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  • The Mahdis son succeeded in taking Alexandria, and advancing as far as the Favflm: but once more the Abbasid caliph sent a powerful army to assist his viceroy, and the invaders were driven out of the country and pursued as far as Barca; the Fatimite caliph, however, continued to maintain active propaganda in Egypt.

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  • He is even said to have given orders to substitute the name of the Fatimite caliph for that of the Abbasid in public prayer, but to have been warned of the unwisdom of this course.

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  • The F~4iinite caliph Moizz li-dIn allah was also in correspondence with other residents in Egypt, where the Alid party from the beginning of Abbasid times had always had many supporters; and the danger from the Carmathians rendered the presence of a strong government necessary.

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  • The Egyptian court, chiefly owing to the jealousy of the vizier, sent no efficient aid to Basgsiri, and after a year Bagdad was retaken by the SeljUk Toghrul Beg, and the Abbasid caliph restored to his rights.

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  • The caliph and his family were reduced to destitution, and N~ir addaula began negotiations for restoring the name of the Abbasid caliph in public prayer; he was, however, assassinated before be could carry this out, and his assassin, also a Turk, appointed vizier.

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  • Nureddin loyally aided his deputy in dealing with Frankish invasions of Egypt, but the anomaly by which he, being a Sunnite, was made in Egypt to recognize a Fa~timite caliph could not long continue, and he ordered Saladin to weaken the Fatimite by every available means, and then substitute the name of the Abbasid for his in public worship. Saladin and his ministers were at first afraid lest this step might give rise to disturbances among the people; but a stranger undertook to risk it on the 17th of September 1171, and the following Friday it was repeated by official order; the caliph himself died during the interval, and it is uncertain whether he ever heard of his deposition.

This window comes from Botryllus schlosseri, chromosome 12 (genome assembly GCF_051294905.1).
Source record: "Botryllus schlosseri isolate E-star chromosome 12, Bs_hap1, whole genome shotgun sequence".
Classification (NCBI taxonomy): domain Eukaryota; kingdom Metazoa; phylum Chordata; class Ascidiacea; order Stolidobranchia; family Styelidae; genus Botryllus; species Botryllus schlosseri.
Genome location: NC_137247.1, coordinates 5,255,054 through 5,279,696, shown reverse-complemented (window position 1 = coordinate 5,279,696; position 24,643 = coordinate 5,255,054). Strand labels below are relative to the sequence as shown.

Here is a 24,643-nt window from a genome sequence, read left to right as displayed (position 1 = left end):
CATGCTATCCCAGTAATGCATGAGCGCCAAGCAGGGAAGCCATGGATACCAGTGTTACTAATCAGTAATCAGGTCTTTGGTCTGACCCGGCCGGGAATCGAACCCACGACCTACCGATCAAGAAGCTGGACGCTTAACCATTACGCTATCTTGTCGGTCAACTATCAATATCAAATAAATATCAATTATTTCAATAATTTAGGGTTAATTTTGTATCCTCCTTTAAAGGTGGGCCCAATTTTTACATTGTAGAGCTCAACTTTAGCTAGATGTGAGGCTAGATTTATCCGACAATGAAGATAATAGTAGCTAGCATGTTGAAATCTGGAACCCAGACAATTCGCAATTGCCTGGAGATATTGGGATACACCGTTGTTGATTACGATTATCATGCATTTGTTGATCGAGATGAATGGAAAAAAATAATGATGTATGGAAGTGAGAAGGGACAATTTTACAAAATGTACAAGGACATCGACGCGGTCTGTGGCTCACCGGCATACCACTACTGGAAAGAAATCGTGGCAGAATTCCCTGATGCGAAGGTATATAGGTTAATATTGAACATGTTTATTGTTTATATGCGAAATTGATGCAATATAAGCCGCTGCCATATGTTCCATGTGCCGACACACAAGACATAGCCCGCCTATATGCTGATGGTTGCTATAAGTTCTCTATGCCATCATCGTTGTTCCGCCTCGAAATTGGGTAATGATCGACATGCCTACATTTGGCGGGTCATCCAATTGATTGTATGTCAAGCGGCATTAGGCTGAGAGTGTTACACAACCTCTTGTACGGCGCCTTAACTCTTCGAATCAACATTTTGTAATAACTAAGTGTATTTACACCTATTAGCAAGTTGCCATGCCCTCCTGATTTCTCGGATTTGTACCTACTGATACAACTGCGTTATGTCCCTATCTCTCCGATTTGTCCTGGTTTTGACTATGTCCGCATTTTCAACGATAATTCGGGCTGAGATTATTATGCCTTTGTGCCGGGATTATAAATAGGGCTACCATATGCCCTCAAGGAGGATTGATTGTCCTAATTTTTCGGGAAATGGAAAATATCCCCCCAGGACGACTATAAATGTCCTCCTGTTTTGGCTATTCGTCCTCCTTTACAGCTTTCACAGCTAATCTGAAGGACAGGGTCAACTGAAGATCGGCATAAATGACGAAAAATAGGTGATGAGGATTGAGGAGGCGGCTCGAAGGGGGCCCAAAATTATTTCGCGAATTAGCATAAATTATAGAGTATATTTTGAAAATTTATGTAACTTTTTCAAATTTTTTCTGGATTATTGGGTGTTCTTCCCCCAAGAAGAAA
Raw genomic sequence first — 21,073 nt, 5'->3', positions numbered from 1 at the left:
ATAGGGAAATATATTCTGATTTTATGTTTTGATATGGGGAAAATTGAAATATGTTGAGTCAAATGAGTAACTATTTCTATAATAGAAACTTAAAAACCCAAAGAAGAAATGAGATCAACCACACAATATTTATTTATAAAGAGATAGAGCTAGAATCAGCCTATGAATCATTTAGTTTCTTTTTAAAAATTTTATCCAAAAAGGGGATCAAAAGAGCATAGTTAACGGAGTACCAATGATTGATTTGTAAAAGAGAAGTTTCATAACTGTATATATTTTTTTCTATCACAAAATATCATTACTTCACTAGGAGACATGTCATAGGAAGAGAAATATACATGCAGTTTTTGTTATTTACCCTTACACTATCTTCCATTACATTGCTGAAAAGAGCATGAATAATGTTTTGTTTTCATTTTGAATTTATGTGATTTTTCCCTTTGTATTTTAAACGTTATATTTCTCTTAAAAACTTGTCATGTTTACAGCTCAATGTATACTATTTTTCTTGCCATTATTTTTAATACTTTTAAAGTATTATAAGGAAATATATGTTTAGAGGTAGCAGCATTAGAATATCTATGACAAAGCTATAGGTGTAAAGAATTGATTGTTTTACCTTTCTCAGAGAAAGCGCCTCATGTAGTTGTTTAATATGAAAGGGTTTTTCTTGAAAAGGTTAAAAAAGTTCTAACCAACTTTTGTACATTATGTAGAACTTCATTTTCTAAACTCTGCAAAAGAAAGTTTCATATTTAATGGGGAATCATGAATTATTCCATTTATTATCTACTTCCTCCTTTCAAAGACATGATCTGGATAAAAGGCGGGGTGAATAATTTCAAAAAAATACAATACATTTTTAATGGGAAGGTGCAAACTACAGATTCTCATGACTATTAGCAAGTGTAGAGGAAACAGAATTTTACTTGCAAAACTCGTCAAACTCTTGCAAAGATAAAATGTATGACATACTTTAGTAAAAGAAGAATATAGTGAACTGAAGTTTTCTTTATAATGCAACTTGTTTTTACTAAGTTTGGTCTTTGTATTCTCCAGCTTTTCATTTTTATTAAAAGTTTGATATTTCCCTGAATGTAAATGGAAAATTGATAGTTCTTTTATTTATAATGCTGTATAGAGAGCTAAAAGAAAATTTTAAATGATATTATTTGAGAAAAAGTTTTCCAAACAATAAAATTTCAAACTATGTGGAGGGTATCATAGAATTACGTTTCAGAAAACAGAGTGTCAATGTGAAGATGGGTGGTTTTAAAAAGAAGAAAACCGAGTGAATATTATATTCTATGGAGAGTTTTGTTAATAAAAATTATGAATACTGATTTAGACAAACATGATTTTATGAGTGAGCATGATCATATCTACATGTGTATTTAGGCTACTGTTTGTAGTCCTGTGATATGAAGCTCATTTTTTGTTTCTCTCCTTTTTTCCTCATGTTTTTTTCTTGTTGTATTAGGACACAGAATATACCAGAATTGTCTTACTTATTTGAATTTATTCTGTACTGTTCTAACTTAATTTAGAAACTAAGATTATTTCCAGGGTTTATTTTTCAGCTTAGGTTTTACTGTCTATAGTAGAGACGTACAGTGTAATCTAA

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  • Aibek meanwhile immediately became involved in war with the Ayyubite Malik al-Ngsir, who was in possession of Syria, with whom the caliph induced him after some indecisive actions to make peace: he then successfully quelled a mutiny of Mamelukes, whom he compelled to take refuge with the last Abbasid caliph Mostasim in Bagdad and elsewhere.

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  • Sultan Bibars, who proved to be one of the most competent of the Baliri Mamelukes, made Egypt the centre of the Moslem world by re-establishing in theory the Abbasid caliphate, which had lapsed through the taking of Bagdad by Hulagu, followed by the execution of the caliph.

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  • Bibars recognized the claim of a certain Abul-Qasim Abmed to be the son of Zahir, the 35th Abbasid caliph, and installed him as Commander of the Faithful at Cairo with the title al-Mostansir billh.

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  • This did not prevent Bibars from maintaining his policy of appointing an Abbasid for the~ purpose of conferring legitimacy on himself; but he encouraged no further attempts at re-establishing the Abbasids at Bagdad, and his principle, adopted by successive sultans, was that the caliph should not leave Cairo except when accompanying the sultan on an expedition.